Westmill community wind farm is the first wind farm in the Southeast of England to be the first 100% community owned scheme in the UK from the time of commissioning. The scheme produces pollution-free electricity for over 2,500 average homes and saves the emission of carbon dioxide. The wind farm has five towers erected in a straight line across the old airfield, near Watchfield, South Oxfordshire.
The five towers are 49 metres high, topped by a nacelle containing the generator, gearbox and other operating equipment. Each generator is driven by a three-bladed propeller, with each blade measuring 31 metres. The electricity generated is conveyed by an underground cable to a sub-station, where it is metered and fed into the local grid. Crop farming may continue as before with planting taking place right up to the base of the towers. The blades start turning when the wind speed at hub-height reaches 3 to 5 m/s. At very high wind speeds the blades will stop rotating to prevent damage.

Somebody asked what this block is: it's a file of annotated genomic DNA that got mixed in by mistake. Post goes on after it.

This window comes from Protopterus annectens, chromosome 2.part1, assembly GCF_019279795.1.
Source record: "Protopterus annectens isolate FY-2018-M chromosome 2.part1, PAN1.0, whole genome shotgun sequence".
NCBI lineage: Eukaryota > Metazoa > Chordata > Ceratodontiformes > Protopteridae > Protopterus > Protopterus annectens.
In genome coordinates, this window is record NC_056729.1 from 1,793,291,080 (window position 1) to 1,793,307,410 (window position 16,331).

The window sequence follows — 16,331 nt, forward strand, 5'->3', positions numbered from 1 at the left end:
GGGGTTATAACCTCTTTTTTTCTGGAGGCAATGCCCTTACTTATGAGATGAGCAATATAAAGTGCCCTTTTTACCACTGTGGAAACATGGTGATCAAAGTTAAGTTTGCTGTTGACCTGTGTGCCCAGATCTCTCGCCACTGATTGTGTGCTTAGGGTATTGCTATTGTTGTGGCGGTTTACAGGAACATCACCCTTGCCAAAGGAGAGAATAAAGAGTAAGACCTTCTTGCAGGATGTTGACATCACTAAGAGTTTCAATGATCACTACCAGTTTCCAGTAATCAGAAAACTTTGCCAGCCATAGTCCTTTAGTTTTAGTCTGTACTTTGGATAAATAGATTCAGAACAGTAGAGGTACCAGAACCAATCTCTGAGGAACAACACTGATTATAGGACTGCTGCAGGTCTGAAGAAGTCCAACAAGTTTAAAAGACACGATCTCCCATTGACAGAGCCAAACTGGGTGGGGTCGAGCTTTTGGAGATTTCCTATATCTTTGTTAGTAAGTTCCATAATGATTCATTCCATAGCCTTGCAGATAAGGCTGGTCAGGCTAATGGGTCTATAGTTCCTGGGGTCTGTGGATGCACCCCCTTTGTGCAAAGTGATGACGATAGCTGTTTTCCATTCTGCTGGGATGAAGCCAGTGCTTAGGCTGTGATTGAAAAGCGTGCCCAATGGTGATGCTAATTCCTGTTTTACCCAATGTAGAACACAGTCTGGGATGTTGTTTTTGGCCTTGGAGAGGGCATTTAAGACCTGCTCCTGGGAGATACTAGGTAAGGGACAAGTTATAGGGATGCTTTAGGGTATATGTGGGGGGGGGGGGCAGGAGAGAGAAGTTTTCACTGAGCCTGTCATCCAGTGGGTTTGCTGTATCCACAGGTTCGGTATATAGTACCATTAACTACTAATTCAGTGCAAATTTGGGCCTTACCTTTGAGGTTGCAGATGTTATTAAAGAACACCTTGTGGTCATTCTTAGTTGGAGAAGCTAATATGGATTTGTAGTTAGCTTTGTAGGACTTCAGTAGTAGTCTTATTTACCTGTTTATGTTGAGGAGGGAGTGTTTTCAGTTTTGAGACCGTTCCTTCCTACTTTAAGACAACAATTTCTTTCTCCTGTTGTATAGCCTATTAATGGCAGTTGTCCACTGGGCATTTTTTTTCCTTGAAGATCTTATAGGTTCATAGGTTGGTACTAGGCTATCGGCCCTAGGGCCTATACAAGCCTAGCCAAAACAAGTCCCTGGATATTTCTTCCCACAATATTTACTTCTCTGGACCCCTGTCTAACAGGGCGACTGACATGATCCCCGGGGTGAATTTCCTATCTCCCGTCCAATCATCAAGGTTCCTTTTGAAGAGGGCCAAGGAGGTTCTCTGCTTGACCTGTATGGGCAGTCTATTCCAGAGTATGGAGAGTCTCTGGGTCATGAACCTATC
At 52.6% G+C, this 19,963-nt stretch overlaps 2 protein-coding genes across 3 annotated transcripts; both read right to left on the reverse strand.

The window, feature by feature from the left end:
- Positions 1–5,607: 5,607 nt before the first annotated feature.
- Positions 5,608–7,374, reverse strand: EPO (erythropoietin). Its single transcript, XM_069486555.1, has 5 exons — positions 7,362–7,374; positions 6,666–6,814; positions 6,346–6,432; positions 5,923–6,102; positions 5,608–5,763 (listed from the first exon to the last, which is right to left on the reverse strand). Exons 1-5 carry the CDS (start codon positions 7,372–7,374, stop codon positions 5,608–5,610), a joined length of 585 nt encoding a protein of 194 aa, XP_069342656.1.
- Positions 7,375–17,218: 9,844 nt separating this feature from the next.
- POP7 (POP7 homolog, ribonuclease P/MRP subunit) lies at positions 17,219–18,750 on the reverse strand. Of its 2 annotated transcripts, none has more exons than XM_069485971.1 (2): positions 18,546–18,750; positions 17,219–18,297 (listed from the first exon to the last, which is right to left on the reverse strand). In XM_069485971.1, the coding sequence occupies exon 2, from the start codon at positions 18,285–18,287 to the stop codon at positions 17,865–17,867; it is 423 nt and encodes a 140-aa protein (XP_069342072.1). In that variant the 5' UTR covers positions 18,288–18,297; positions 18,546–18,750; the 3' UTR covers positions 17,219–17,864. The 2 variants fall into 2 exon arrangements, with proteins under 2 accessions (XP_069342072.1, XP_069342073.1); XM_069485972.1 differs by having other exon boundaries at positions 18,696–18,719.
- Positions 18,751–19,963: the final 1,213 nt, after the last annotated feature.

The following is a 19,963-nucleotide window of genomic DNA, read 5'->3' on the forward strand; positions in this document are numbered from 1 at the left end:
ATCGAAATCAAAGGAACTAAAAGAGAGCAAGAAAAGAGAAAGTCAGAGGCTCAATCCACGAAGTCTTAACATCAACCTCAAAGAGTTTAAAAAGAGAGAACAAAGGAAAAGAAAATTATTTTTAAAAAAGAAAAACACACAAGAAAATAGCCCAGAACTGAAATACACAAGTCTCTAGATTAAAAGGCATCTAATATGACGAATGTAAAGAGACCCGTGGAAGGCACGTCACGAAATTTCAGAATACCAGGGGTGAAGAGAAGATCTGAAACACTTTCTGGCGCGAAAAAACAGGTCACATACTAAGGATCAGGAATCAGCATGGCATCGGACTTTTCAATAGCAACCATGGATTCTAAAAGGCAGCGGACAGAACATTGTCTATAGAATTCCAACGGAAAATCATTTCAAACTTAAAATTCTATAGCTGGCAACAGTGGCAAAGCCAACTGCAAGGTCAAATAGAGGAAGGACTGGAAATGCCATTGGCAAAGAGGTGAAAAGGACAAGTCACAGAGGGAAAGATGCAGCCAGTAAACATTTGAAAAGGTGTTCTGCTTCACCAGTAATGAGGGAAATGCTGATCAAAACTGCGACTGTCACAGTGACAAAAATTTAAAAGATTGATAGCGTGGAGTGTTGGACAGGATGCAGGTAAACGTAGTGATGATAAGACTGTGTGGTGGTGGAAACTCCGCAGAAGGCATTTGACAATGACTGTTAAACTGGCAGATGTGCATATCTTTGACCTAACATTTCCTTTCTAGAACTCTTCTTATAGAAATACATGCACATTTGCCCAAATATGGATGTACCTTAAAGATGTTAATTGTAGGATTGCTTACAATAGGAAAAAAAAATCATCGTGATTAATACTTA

Power generated from the turbines is sold through a Power Purchase Agreement to two separate electricity suppliers for a fixed term. The turbines are maintained and insured throughout their working life, which is expected to be for the 25 years of the planning consent. Funding of the £7.6m project was from a public share issue and a loan from the Co-op bank allowing local ownership of the site and maximising the social, environmental and economic benefits to the area. Read more on a larger scale wind farm at Little Cheyne Court.